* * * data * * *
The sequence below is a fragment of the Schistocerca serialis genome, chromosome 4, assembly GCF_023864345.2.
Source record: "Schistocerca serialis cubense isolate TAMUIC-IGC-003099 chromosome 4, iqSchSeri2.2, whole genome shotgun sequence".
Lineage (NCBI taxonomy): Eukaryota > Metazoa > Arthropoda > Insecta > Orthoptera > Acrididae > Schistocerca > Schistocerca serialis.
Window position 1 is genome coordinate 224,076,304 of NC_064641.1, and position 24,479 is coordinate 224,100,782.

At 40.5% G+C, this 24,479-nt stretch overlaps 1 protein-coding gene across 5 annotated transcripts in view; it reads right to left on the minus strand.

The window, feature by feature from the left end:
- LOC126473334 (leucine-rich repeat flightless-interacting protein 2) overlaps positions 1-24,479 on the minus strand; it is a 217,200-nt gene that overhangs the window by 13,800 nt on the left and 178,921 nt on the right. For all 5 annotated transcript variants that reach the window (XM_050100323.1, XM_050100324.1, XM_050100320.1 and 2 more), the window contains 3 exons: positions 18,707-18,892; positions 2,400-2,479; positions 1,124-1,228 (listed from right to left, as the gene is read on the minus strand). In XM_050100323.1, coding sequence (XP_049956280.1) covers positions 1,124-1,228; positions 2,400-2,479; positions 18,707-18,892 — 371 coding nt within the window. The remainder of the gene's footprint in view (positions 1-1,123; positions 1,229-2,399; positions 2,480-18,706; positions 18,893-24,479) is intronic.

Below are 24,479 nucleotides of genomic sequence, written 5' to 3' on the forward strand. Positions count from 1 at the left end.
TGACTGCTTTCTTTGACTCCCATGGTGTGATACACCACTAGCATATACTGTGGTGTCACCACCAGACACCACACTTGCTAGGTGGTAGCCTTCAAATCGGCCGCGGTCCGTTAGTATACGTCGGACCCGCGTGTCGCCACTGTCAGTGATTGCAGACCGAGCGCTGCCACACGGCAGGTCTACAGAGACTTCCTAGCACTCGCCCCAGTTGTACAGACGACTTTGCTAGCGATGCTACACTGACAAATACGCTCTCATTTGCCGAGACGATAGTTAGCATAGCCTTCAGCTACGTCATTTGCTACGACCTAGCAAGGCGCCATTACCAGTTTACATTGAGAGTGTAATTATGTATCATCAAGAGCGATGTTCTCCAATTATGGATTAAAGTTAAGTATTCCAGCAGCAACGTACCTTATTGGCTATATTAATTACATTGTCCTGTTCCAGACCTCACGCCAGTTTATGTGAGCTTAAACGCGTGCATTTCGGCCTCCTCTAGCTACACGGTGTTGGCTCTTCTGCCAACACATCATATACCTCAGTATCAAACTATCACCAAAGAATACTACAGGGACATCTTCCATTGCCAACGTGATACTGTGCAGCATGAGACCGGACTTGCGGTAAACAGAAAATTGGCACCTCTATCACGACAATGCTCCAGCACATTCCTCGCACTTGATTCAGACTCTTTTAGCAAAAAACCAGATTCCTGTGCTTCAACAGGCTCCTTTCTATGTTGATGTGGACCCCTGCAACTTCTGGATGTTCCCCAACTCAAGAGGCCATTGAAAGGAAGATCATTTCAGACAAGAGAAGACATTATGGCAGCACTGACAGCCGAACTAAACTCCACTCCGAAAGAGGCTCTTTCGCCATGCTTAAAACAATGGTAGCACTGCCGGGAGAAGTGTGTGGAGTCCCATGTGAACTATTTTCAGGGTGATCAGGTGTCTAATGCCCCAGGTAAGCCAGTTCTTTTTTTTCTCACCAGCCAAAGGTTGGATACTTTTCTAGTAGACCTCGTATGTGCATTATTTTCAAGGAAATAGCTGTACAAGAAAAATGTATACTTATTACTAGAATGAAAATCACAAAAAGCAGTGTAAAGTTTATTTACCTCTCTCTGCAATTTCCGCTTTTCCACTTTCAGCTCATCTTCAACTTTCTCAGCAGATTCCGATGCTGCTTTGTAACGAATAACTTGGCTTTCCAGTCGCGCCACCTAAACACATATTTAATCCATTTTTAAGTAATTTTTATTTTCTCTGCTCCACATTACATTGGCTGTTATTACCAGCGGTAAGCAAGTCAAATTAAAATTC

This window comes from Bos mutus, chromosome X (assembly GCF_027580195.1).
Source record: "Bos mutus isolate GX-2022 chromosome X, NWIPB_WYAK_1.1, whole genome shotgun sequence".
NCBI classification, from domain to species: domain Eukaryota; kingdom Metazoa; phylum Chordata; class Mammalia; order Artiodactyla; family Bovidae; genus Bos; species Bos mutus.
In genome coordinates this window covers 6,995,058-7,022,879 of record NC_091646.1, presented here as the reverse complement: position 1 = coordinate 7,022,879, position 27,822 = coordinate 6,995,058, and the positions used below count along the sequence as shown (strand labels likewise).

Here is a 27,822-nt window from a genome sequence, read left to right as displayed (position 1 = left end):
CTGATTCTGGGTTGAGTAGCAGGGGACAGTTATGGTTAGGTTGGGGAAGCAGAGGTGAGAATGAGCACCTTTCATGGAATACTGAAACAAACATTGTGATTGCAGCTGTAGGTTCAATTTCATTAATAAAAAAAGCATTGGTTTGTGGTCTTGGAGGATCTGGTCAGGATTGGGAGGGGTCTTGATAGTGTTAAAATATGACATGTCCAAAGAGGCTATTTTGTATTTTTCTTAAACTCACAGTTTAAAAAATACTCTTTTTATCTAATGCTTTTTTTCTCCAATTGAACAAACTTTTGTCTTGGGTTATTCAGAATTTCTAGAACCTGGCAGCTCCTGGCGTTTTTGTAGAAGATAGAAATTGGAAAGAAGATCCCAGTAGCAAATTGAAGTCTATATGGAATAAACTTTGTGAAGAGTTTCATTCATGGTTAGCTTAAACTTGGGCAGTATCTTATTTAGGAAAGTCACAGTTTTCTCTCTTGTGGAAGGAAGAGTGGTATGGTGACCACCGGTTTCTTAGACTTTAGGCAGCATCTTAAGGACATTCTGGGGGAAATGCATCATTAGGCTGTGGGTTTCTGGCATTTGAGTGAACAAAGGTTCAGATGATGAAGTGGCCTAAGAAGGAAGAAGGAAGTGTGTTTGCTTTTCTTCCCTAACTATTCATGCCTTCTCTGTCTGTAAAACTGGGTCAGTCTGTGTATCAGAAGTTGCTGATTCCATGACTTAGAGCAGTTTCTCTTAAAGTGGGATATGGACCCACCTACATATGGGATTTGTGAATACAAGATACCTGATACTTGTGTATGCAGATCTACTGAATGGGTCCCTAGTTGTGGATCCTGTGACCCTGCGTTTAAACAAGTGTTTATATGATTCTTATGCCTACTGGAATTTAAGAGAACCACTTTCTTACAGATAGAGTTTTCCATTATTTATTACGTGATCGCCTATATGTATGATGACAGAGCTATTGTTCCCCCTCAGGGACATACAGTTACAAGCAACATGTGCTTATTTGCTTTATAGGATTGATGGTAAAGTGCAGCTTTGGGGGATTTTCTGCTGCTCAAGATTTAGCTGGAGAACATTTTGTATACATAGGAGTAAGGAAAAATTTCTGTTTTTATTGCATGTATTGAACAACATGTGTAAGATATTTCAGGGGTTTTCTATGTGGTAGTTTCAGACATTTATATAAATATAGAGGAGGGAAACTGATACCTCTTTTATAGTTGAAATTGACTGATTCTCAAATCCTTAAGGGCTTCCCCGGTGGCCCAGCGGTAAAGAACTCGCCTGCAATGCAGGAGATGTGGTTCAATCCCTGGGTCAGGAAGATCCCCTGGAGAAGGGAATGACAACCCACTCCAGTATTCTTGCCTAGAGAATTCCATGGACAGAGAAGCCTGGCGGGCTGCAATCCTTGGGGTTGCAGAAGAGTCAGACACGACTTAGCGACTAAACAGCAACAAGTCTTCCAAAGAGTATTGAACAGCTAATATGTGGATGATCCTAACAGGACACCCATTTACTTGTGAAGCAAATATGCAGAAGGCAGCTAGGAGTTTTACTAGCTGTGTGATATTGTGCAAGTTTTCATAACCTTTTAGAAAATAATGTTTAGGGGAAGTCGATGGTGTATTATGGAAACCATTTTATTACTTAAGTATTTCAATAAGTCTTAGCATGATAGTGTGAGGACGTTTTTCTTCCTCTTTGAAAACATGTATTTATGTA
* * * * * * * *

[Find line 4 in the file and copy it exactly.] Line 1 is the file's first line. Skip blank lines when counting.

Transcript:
Window position 1 is genome coordinate 224,076,304 of NC_064641.1, and position 24,479 is coordinate 224,100,782.